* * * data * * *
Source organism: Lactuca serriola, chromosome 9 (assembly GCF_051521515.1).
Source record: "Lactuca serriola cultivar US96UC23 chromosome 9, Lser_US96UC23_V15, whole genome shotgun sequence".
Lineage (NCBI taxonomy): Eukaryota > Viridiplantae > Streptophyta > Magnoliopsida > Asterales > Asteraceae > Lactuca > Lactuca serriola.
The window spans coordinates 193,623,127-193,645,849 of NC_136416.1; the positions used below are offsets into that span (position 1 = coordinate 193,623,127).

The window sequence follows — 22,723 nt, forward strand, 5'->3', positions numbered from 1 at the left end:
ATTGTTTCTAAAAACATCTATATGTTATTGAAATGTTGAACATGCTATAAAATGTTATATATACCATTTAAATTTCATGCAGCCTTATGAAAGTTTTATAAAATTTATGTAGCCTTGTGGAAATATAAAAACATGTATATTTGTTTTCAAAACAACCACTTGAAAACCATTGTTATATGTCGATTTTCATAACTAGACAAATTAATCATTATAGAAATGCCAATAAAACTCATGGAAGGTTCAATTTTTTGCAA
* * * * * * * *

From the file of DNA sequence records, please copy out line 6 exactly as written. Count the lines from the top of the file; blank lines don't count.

ATTGTTTCTAAAAACATCTATATGTTATTGAAATGTTGAACATGCTATAAAATGTTATATATACCATTTAAATTTCATGCAGCCTTATGAAAGTTTTATAAAATTTATGTAGCCTTGTGGAAATATAAAAACATGTATATTTGTTTTCAAAACAACCACTTGAAAACCATTGTTATATGTCGATTTTCATAACTAGACAAATTAATCATTATAGAAATGCCAATAAAACTCATGGAAGGTTCAATTTTTTGCAA